Are you a bird watcher like me? If you are, you know how important it is to help our feathered friends during the winter when their natural food sources aren’t readily available. As we move deeper into the month of November and the temperatures drop, I wanted to share with you some tips for feeding the birds in your area this winter.
I like to curl up on an-unrushed morning with a cup of fresh, green tea and watch the little feathered creatures dance and dart around, singing cheerful songs and looking so carefree. After reading up on the Cornell School of Ornithology’s website, I found out that not only is fresh food important, but also water. Water is something that many people overlook but is just as vital during the winter since many water sources in the colder climates are frozen over. Use a bubbler to keep the water from thawing in your favorite bird bath or make another source of fresh water for them in a bowl. Finding food and water after a heavy snowfall is especially hard on these little guys when the vegetation is covered over and most insects have died off or become dormant. This is when our feeding really comes in handy.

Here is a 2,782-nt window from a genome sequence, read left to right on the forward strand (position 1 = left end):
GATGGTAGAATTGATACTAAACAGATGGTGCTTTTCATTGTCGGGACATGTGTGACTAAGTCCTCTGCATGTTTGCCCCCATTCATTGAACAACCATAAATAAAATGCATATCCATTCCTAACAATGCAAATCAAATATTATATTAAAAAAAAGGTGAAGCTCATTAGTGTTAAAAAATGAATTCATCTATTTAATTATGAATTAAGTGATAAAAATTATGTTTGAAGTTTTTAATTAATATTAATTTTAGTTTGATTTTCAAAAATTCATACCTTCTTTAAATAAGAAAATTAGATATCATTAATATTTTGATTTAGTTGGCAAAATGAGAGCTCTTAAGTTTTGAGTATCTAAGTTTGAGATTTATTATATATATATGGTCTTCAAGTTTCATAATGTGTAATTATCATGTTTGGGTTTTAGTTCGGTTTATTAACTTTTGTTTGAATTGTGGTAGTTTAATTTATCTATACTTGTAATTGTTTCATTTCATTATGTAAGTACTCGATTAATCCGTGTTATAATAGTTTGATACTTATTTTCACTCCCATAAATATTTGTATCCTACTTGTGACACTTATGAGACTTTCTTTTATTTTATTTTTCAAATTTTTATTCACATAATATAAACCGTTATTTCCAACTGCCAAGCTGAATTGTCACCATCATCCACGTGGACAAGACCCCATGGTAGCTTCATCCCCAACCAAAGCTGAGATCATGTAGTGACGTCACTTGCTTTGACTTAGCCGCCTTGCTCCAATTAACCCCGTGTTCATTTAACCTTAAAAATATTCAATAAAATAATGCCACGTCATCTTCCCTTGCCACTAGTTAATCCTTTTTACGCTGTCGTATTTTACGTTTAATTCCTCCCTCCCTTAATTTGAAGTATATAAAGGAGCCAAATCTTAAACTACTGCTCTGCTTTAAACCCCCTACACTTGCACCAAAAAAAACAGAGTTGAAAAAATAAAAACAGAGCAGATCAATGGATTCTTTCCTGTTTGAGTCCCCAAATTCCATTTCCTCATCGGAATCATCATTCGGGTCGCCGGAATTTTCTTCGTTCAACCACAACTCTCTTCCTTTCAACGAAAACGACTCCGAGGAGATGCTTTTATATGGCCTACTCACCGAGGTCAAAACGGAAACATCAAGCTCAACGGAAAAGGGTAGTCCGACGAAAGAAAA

Here is what’s in my bird feeders in the yard.
- Black-oil sunflower seeds – This high energy food is a favorite to most birds. They are nutritious, easy to crack open and are high in fat. Traditional striped seeds are larger and have a thicker shell.
- Cracked corn and millet are good options for the blackbirds, finches and sparrows.
- Thistle seed is a delicacy for smaller birds such as finches which goes in a separate hanging tube feeder.
- Safflower seed is good and draws mostly cardinals.
- Suet blocks are traditionally made from beef fat and the insect eating birds such as chickadees, woodpeckers and nuthatches love a good suet block. Peanut butter is another good option if you don’t want to hang blocks of beef fat around the yard.
If possible, try to put your feeders in a protected place such as a mature tree or evergreen to help protect them from predators and the elements. Also, another thing to note, I advise not using those cute feeders that you attach to your window. I know it’s fun to watch them up close, but many birds are killed each year in window collisions. Don’t let your yard become a bird graveyard. They have window decals that help deflect some of the catastrophes available for purchase online if you have a lot of big windows.
Some of the birds I’ve had at my various feeders have been house wrens, blue jays, cardinals, sparrows, finches, and even doves. I feed them primarily a big mix as formulated (see list above) by the Cornell Lab for Ornithology that I got at a local big box store. It has cracked corn, millet, black sunflower seeds, and even some nuts. It seems like it is a great mix for just about everyone. After all birds do inspired some great interior design.